updated 03:40 pm EDT, Tue September 27, 2011
OnStar decides against making data cutoff opt-out
OnStar quickly backtracked from a policy that drew a senator's accusations of privacy violations with a policy change on Wednesday. Rather than leave the data link turned on for ex-subscribers unless they opt out, the GM-backed car service will turn off data the moment service drops. If a post-cancel option for data came through, it would only be an opt-in process, OnStar president Linda Marshall said.
While not going into detail on the reasons behind the switch, Marshall was direct in saying that public response had prompted the change of heart. "We realize that our proposed amendments did not satisfy our subscribers," she said.
The original plan, which would have taken effect December 1, was supposed to give even former customers a free notice if there was a recall for the car or a natural disaster in the area. It would also have helped in "planning future services" by tracking habits, according to OnStar's leader.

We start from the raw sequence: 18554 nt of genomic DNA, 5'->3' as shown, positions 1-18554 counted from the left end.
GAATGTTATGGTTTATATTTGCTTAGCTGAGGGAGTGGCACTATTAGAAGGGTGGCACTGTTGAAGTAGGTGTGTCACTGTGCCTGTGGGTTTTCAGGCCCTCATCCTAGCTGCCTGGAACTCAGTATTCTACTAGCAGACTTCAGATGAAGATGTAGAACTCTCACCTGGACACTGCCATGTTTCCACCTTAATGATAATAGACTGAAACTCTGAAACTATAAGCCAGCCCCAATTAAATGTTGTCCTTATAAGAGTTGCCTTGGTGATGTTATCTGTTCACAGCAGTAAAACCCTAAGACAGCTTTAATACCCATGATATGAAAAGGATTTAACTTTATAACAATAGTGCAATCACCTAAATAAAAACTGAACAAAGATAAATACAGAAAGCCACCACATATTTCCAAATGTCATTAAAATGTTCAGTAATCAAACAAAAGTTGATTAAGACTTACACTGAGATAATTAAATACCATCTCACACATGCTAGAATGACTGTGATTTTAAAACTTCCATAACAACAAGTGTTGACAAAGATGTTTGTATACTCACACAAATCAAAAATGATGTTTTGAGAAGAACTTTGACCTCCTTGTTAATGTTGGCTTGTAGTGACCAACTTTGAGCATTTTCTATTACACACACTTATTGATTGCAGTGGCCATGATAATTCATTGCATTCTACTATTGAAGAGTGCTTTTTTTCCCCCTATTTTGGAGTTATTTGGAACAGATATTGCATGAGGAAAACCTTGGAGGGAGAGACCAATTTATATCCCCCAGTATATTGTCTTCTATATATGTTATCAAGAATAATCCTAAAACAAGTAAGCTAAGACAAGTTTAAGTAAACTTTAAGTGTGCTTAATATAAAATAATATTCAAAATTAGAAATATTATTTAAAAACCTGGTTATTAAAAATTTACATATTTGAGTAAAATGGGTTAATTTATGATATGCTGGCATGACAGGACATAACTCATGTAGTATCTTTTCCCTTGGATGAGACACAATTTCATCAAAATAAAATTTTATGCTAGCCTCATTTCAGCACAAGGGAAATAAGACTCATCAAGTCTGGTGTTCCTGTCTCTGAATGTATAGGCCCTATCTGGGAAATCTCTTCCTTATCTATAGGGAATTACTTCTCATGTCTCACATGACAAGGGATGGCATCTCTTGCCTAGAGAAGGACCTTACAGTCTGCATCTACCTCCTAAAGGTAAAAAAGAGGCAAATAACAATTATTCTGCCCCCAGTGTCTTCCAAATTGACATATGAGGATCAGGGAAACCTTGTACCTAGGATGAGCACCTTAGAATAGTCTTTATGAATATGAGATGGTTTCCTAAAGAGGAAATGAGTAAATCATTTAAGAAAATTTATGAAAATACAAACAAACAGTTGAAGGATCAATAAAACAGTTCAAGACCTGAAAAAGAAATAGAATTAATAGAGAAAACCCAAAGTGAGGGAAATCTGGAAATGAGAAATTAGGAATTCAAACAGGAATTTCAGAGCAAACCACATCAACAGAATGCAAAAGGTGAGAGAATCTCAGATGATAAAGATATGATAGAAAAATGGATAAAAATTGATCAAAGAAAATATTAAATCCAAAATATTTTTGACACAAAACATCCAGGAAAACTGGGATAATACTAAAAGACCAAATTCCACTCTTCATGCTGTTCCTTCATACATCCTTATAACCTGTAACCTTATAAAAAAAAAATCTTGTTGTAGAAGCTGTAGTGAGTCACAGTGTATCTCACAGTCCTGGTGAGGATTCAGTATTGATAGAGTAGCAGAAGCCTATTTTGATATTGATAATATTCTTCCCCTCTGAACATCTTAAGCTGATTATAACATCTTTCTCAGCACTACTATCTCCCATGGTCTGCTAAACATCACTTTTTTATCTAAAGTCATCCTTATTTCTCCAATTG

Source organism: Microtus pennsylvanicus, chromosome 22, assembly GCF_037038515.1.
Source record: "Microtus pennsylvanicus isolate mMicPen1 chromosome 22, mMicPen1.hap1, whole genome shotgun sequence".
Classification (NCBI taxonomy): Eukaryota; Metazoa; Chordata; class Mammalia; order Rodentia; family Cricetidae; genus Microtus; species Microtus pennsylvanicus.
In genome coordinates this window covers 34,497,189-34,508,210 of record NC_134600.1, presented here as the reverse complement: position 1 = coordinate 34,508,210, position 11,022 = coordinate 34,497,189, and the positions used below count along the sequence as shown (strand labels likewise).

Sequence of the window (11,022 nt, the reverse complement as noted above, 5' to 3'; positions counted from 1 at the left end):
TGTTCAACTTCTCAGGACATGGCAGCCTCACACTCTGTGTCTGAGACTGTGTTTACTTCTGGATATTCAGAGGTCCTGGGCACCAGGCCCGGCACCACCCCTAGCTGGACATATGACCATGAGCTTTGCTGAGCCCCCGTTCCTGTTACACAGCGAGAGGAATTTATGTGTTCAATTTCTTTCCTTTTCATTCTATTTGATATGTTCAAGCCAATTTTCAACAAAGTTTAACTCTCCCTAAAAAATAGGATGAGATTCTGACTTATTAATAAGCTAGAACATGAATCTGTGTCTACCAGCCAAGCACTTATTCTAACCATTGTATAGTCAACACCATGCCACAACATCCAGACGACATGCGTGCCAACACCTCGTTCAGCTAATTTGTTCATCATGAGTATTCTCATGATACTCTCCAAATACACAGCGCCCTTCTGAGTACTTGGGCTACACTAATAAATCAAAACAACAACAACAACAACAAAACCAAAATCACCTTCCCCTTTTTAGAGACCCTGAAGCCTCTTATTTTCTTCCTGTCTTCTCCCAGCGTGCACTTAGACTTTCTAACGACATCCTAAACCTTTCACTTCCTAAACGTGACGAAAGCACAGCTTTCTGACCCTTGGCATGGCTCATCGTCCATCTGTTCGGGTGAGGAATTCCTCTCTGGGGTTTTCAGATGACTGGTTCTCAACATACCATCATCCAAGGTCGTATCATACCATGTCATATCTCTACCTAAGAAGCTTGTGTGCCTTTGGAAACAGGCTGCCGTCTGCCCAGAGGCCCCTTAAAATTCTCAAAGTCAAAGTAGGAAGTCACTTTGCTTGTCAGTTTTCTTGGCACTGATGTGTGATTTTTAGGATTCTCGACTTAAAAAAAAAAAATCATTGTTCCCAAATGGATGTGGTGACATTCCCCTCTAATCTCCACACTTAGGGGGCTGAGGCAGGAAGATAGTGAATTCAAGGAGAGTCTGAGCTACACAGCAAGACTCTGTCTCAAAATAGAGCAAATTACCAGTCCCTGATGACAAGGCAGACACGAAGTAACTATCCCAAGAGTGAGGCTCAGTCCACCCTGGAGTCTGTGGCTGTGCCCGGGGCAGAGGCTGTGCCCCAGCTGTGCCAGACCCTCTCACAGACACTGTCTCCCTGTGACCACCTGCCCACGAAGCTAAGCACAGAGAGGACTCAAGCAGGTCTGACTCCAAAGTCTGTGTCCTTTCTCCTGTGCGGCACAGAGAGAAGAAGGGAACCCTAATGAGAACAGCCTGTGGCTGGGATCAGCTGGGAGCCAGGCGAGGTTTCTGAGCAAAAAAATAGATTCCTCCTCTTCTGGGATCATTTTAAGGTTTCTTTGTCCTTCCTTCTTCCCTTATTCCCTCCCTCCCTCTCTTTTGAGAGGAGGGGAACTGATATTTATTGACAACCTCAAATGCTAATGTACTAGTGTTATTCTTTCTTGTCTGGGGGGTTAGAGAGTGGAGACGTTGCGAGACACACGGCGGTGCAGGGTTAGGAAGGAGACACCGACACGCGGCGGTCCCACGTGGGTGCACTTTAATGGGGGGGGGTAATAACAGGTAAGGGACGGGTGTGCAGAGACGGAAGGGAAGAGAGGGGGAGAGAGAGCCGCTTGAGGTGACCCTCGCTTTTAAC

Privacy advocates, including Senator Charles Schumer, saw the change as unnecessary monitoring. Most see cancelling OnStar as a de facto opt-out request and that it would mean GM was tracking the positions of every car that had ever had OnStar unless drivers knew to opt out. Some were concerned it could lead to government abuse of location info or to purely self-interested factors, such as ads.